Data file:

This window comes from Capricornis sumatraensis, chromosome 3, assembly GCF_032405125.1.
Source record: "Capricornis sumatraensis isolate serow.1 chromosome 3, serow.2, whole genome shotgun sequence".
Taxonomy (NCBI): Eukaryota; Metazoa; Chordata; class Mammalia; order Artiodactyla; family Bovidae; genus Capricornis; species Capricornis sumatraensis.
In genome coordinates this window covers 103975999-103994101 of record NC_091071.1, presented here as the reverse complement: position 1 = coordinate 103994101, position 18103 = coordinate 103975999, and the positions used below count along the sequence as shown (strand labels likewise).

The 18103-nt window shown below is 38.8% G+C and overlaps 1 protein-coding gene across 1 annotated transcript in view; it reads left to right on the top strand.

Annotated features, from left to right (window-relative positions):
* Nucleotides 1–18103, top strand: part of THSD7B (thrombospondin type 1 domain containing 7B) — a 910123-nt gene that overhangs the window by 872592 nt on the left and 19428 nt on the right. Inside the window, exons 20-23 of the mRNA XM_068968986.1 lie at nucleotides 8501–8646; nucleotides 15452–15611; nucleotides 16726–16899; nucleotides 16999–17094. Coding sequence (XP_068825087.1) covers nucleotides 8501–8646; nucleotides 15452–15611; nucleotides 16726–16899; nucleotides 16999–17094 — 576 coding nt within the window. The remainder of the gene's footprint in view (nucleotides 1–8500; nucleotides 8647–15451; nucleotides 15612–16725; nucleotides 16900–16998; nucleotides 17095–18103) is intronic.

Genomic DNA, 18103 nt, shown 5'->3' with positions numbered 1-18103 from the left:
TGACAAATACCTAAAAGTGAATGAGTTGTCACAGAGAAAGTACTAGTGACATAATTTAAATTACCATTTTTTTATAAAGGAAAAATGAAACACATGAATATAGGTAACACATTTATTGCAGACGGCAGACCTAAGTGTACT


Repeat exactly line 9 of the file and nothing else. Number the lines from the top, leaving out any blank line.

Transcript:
TGACAAATACCTAAAAGTGAATGAGTTGTCACAGAGAAAGTACTAGTGACATAATTTAAATTACCATTTTTTTATAAAGGAAAAATGAAACACATGAATATAGGTAACACATTTATTGCAGACGGCAGACCTAAGTGTACT